OTTAWA -- A Saskatchewan anti-gay crusader says he'll ignore a Supreme Court of Canada ruling that he violated human-rights rules when he distributed pamphlets denouncing homosexuals.
In a 6-0 decision Wednesday, the high court found two of the four flyers distributed by William Whatcott violated Saskatchewan's Human Rights Code.
Those flyers referred to gay men as sodomites and pedophiles.
But the court struck down some language in the provincial code, clearing Whatcott of any wrongdoing in connection with two other flyers.
Whatcott dismissed the ruling, insisting he won't stop distributing material expressing his religious views.
"I believe God has called me to speak on these moral issues," Whatcott told The Canadian Press. "So looking at it from that perspective, I'll likely put out another flyer articulating the Judeo-Christian viewpoint on homosexuality in my usual blunt and forthright manner."
He referred to the high court justices as socialists "who've butchered our law, or our tradition of free speech."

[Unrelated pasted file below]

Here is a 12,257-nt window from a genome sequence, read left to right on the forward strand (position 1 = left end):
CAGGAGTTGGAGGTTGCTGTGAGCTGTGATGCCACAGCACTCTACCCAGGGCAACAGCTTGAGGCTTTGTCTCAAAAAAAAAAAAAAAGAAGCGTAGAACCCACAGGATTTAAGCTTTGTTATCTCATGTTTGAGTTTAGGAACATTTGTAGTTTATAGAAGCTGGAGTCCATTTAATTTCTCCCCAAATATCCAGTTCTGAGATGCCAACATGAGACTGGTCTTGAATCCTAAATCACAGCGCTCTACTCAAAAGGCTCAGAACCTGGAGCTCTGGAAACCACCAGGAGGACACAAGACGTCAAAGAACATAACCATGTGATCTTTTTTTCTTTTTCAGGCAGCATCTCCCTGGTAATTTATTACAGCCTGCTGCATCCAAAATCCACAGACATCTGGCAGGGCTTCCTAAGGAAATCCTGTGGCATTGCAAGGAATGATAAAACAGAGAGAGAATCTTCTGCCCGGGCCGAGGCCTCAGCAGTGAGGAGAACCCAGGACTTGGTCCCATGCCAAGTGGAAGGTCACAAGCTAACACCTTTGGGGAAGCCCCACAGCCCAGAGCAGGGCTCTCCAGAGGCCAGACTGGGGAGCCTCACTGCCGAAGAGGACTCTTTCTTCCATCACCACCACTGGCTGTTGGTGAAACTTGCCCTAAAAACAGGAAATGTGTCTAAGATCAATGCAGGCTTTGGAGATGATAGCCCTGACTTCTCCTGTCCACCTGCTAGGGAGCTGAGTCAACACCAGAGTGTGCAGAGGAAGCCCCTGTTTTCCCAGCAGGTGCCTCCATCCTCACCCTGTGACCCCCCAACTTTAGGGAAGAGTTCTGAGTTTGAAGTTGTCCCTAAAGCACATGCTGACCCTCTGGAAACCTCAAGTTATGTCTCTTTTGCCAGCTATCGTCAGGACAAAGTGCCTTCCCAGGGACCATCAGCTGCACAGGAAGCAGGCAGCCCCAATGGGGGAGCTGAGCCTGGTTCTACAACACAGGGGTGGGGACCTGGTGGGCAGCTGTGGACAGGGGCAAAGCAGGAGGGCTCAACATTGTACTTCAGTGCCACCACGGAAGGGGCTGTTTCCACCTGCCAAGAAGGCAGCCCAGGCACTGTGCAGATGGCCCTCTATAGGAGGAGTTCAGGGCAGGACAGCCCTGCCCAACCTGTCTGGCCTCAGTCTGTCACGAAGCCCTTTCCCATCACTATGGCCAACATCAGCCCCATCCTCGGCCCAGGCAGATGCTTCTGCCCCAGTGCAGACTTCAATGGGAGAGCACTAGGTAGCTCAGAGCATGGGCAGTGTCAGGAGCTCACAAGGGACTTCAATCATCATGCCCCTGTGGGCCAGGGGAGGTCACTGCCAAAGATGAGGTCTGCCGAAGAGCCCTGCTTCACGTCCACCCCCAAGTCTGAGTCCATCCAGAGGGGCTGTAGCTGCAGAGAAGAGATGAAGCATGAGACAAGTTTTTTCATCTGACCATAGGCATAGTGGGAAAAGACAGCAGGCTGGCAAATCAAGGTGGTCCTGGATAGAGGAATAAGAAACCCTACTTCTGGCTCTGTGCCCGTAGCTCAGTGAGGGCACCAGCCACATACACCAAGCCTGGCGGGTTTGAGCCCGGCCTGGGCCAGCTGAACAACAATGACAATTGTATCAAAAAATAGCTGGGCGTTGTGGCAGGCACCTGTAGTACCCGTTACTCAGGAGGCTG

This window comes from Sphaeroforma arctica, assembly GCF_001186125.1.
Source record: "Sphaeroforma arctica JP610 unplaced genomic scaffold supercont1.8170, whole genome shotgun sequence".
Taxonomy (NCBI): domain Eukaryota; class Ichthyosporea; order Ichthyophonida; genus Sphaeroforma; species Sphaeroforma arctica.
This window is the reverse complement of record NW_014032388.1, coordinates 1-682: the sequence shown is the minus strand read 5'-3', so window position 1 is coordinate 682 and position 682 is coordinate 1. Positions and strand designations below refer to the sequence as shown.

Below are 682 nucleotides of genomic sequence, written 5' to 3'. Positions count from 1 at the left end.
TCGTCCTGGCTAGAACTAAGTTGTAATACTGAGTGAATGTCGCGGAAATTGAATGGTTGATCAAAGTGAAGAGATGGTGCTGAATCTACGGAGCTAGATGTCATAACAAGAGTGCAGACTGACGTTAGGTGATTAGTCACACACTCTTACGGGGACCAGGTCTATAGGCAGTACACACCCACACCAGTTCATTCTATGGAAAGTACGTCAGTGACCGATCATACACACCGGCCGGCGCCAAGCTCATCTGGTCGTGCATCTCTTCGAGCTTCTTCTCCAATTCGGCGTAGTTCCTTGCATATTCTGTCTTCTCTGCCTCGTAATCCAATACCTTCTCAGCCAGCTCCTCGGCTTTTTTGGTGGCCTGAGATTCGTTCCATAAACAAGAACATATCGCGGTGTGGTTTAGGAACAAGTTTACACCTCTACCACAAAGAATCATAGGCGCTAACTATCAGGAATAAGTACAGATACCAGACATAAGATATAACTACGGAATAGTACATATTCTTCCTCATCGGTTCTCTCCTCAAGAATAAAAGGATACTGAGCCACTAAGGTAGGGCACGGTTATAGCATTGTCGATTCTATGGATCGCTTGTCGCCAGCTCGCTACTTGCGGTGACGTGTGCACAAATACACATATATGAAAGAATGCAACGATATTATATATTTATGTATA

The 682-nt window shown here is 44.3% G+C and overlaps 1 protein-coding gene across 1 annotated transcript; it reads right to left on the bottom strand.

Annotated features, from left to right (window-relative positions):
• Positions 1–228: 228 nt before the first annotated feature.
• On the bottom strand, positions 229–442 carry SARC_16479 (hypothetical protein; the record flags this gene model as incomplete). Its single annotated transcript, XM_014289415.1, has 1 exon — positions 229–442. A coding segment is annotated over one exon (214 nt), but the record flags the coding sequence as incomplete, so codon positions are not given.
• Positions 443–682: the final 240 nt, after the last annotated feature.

"I'm not going to pay a lot of attention to it. I view this ruling as rubbish and I think that our seven Supreme Court justices are a disgrace."
Whatcott produced and distributed leaflets in 2000 and 2001 that contained inflammatory statements about gay men, prompting complaints to the Saskatchewan Human Rights Commission.
A tribunal ruled Whatcott violated the province's human rights code, but that finding was overturned by the Saskatchewan Court of Appeal.
The commission appealed to the Supreme Court, arguing Whatcott's flyers essentially asserted gays and lesbians are less than human, exposing them to discrimination.
The high court agreed with respect to two of the flyers, saying they constituted hate speech under the code.
The vilifying and derogatory representations used in the flyers created a "tone" of hatred against homosexuals, Justice Marshall Rothstein wrote on behalf of the court. "It delegitimizes homosexuals by referring to them as filthy or dirty sex addicts and by comparing them to pedophiles, a traditionally reviled group in society."
The Supreme Court struck down a portion of the Saskatchewan charter. It found that language in the code defining hate literature as something that "ridicules, belittles or otherwise affronts the dignity of any person" is unconstitutional.
The ruling could have implications for other provinces with similar language in their human rights codes.
-- The Canadian Press